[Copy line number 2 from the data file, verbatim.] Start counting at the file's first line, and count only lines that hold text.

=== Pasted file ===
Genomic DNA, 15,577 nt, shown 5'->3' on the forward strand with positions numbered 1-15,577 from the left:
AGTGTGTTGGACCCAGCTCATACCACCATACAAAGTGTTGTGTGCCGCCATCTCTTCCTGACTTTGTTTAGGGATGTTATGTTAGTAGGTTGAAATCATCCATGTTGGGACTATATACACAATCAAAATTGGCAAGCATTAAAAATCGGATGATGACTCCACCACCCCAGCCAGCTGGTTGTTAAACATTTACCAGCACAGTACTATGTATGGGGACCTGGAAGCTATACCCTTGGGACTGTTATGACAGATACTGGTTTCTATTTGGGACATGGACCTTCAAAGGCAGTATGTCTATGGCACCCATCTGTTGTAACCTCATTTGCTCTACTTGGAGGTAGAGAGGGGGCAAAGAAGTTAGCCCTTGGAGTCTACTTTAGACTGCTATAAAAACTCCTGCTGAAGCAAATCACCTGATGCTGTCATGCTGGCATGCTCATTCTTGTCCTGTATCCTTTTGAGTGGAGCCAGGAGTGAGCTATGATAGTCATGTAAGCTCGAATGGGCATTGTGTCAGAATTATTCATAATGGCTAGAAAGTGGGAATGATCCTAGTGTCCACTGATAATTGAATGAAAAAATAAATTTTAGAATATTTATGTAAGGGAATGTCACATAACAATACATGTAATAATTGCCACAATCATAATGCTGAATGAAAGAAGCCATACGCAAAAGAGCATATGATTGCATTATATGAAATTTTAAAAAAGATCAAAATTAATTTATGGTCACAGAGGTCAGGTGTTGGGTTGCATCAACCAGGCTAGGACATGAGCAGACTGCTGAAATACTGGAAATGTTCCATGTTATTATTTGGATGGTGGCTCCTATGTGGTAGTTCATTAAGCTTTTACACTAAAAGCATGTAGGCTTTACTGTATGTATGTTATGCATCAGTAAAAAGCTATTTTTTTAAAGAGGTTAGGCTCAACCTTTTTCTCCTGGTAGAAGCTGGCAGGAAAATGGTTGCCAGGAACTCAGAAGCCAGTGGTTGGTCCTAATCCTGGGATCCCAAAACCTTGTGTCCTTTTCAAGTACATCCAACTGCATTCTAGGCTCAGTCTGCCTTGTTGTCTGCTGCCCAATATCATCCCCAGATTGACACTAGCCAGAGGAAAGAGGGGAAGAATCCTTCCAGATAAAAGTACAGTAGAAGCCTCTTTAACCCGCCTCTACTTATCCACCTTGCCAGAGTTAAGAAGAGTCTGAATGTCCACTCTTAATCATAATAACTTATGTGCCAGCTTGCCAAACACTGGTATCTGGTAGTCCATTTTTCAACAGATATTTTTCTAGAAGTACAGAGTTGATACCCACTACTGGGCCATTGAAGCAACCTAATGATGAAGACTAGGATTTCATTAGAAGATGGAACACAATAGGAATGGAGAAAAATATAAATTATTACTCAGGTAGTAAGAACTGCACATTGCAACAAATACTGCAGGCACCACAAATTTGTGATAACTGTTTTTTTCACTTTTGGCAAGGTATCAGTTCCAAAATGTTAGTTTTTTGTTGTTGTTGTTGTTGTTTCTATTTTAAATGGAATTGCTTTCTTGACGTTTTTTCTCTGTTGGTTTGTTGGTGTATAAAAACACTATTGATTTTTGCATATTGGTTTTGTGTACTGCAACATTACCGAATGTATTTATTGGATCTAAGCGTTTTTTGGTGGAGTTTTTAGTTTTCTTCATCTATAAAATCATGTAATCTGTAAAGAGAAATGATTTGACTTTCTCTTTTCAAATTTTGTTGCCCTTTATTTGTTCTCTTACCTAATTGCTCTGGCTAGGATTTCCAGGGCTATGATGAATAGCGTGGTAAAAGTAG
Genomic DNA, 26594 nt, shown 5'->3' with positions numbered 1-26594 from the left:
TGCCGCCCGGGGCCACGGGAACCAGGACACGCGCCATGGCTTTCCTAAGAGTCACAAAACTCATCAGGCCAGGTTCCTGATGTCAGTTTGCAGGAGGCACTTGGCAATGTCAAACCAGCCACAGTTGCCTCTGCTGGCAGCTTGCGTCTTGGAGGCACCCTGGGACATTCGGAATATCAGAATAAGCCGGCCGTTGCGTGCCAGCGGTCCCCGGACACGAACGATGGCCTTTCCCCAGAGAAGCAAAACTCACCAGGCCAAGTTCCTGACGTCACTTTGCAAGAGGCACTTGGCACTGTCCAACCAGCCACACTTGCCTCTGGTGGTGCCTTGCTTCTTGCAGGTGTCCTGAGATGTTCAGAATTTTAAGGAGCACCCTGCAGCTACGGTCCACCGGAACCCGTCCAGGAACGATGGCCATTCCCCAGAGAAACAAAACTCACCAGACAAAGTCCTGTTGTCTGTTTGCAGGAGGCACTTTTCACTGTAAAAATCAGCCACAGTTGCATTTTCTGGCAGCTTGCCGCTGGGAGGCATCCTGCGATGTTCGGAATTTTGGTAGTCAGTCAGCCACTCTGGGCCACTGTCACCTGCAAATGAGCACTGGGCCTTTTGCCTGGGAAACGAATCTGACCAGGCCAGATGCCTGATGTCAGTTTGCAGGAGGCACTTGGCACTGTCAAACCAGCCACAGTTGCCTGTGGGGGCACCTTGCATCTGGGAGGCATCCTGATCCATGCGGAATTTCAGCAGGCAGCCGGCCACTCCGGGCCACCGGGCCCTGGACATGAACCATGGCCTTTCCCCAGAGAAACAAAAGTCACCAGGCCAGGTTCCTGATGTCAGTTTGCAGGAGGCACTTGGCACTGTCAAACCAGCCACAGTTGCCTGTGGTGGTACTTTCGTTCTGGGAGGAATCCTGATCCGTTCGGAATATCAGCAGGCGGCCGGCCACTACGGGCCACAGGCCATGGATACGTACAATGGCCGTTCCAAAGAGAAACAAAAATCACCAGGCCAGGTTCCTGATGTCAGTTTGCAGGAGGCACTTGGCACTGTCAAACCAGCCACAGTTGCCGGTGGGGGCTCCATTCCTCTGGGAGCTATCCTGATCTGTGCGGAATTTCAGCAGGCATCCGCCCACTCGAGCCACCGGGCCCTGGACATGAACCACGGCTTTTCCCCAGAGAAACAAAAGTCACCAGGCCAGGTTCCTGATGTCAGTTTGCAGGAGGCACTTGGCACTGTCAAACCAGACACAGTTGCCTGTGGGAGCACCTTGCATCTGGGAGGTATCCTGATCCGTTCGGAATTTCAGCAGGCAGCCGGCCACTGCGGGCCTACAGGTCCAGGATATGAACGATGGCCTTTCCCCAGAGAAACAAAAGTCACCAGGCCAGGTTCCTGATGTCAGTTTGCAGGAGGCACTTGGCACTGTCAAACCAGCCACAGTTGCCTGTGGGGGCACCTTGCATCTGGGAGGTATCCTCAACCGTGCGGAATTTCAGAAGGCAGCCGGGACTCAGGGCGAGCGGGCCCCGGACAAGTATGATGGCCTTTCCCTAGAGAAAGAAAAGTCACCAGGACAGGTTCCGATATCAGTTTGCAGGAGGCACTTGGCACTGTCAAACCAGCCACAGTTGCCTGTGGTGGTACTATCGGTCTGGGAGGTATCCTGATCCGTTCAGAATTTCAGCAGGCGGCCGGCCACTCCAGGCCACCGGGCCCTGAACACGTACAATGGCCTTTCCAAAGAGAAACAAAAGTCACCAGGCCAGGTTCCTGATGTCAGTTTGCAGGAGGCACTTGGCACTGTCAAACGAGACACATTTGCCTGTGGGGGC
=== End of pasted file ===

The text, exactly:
AGTGTGTTGGACCCAGCTCATACCACCATACAAAGTGTTGTGTGCCGCCATCTCTTCCTGACTTTGTTTAGGGATGTTATGTTAGTAGGTTGAAATCATCCATGTTGGGACTATATACACAATCAAAATTGGCAAGCATTAAAAATCGGATGATGACTCCACCACCCCAGCCAGCTGGTTGTTAAACATTTACCAGCACAGTACTATGTATGGGGACCTGGAAGCTATACCCTTGGGACTGTTATGACAGATACTGGTTTCTATTTGGGACATGGACCTTCAAAGGCAGTATGTCTATGGCACCCATCTGTTGTAACCTCATTTGCTCTACTTGGAGGTAGAGAGGGGGCAAAGAAGTTAGCCCTTGGAGTCTACTTTAGACTGCTATAAAAACTCCTGCTGAAGCAAATCACCTGATGCTGTCATGCTGGCATGCTCATTCTTGTCCTGTATCCTTTTGAGTGGAGCCAGGAGTGAGCTATGATAGTCATGTAAGCTCGAATGGGCATTGTGTCAGAATTATTCATAATGGCTAGAAAGTGGGAATGATCCTAGTGTCCACTGATAATTGAATGAAAAAATAAATTTTAGAATATTTATGTAAGGGAATGTCACATAACAATACATGTAATAATTGCCACAATCATAATGCTGAATGAAAGAAGCCATACGCAAAAGAGCATATGATTGCATTATATGAAATTTTAAAAAAGATCAAAATTAATTTATGGTCACAGAGGTCAGGTGTTGGGTTGCATCAACCAGGCTAGGACATGAGCAGACTGCTGAAATACTGGAAATGTTCCATGTTATTATTTGGATGGTGGCTCCTATGTGGTAGTTCATTAAGCTTTTACACTAAAAGCATGTAGGCTTTACTGTATGTATGTTATGCATCAGTAAAAAGCTATTTTTTTAAAGAGGTTAGGCTCAACCTTTTTCTCCTGGTAGAAGCTGGCAGGAAAATGGTTGCCAGGAACTCAGAAGCCAGTGGTTGGTCCTAATCCTGGGATCCCAAAACCTTGTGTCCTTTTCAAGTACATCCAACTGCATTCTAGGCTCAGTCTGCCTTGTTGTCTGCTGCCCAATATCATCCCCAGATTGACACTAGCCAGAGGAAAGAGGGGAAGAATCCTTCCAGATAAAAGTACAGTAGAAGCCTCTTTAACCCGCCTCTACTTATCCACCTTGCCAGAGTTAAGAAGAGTCTGAATGTCCACTCTTAATCATAATAACTTATGTGCCAGCTTGCCAAACACTGGTATCTGGTAGTCCATTTTTCAACAGATATTTTTCTAGAAGTACAGAGTTGATACCCACTACTGGGCCATTGAAGCAACCTAATGATGAAGACTAGGATTTCATTAGAAGATGGAACACAATAGGAATGGAGAAAAATATAAATTATTACTCAGGTAGTAAGAACTGCACATTGCAACAAATACTGCAGGCACCACAAATTTGTGATAACTGTTTTTTTCACTTTTGGCAAGGTATCAGTTCCAAAATGTTAGTTTTTTGTTGTTGTTGTTGTTGTTTCTATTTTAAATGGAATTGCTTTCTTGACGTTTTTTCTCTGTTGGTTTGTTGGTGTATAAAAACACTATTGATTTTTGCATATTGGTTTTGTGTACTGCAACATTACCGAATGTATTTATTGGATCTAAGCGTTTTTTGGTGGAGTTTTTAGTTTTCTTCATCTATAAAATCATGTAATCTGTAAAGAGAAATGATTTGACTTTCTCTTTTCAAATTTTGTTGCCCTTTATTTGTTCTCTTACCTAATTGCTCTGGCTAGGATTTCCAGGGCTATGATGAATAGCGTGGTAAAAGTAG